Shell eyes book profit from $3.8 billion sale of North Sea assets
In the larger of the two deals, Shell has agreed offload certain UK North Sea assets for a total of up to $3.8bn to Chrysaor, a UK vehicle backed by U.S. private equity companies, of which the initial cash consideration is $3bn.
The initial payment, with completion expected in the second half of 2017, should lead to Shell recording an accounting gain on sale against the values of both the Shell and former BG assets included in the package.
"Importantly, the value here represents a profit against the book values of the assets, and a breakeven oil price above that for the BG acquisition," said chief financial officer Simon Henry.
Later on, Shell will receive a payment of up to $600m subject to Brent oil prices being above $60 per barrel in 2018-19 and above $70 per barrel in 2020-21, plus a potential sum up to $180m subject to the achievement of certain exploration milestones.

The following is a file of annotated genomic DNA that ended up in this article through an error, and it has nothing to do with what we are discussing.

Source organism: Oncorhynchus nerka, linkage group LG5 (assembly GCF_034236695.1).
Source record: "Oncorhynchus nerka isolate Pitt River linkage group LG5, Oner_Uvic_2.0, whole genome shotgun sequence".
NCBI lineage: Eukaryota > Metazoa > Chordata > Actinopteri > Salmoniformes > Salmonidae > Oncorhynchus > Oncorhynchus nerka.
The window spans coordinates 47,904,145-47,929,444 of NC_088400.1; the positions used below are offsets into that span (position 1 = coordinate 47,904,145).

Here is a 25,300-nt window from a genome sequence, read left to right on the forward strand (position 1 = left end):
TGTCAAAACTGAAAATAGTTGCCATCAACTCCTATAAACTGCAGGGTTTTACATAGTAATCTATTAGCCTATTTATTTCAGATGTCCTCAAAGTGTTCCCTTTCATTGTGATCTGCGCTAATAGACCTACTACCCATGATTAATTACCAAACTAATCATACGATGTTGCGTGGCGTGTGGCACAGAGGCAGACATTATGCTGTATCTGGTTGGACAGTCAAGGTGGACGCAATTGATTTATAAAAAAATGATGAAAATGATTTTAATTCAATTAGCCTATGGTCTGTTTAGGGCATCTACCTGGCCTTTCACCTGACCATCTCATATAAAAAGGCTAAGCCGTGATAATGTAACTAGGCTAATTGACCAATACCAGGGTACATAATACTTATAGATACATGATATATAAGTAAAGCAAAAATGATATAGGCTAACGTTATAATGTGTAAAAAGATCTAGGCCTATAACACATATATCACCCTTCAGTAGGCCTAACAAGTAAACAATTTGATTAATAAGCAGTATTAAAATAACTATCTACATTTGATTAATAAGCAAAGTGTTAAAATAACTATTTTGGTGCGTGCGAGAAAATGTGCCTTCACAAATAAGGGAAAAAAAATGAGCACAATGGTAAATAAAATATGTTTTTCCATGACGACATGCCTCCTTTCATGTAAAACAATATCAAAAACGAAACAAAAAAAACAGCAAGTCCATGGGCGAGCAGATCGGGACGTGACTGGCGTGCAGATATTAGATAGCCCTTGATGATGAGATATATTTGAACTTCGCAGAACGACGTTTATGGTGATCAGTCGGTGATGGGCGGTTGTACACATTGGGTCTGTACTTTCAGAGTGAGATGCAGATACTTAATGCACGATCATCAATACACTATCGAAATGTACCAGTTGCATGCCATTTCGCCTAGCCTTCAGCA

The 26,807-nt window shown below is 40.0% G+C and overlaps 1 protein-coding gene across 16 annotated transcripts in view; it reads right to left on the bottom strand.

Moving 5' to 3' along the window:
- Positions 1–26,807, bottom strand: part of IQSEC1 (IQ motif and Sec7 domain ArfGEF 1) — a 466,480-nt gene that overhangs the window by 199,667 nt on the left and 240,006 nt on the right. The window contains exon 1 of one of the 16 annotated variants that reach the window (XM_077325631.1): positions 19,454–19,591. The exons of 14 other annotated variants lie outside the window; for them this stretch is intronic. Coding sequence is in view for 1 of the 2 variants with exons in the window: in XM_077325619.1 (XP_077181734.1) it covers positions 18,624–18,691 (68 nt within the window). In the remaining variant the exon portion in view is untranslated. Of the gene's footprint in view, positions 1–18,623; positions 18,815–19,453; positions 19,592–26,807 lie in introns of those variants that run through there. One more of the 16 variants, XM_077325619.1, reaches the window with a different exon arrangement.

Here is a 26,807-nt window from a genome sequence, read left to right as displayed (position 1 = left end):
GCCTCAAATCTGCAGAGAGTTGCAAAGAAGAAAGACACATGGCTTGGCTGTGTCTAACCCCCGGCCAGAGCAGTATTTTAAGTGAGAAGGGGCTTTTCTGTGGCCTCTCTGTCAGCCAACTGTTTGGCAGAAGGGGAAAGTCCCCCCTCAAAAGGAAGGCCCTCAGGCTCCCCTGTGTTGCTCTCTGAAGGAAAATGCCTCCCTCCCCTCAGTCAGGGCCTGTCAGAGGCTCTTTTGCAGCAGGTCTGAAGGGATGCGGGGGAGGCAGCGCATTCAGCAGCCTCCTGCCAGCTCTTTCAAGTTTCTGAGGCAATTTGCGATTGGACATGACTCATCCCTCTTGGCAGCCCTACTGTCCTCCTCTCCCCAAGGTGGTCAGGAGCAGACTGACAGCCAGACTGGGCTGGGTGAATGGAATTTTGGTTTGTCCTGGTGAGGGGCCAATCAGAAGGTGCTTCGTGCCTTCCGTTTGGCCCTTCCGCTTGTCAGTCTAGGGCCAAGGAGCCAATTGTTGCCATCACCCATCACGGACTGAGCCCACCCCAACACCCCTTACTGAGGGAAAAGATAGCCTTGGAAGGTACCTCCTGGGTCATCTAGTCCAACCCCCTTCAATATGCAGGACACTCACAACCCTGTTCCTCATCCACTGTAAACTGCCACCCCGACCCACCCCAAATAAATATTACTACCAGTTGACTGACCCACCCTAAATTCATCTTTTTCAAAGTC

If the average oil price during that time fall in or below the range of $47.50 - $52.50 per barrel between 2018 and 2021, Shell will make a payment to Chrysaor of up to $25m a year.
The package of assets consists of Shell's interests in Buzzard, Beryl, Bressay, Elgin-Franklin, J-Block, the Greater Armada cluster, Everest, Lomond and Erskine, plus a 10% stake in Schiehallion, with around 400 staff expected to transfer to Chrysaor.
In a separate deal, Shell agreed a $0.9bn deal to offload a 22.222% equity stake held in the Bongkot field, and adjoining acreage offshore Thailand consisting of Blocks 15, 16 and 17 and block G12/48 to a subsidiary of Kuwait Foreign Petroleum Exploration Company. ■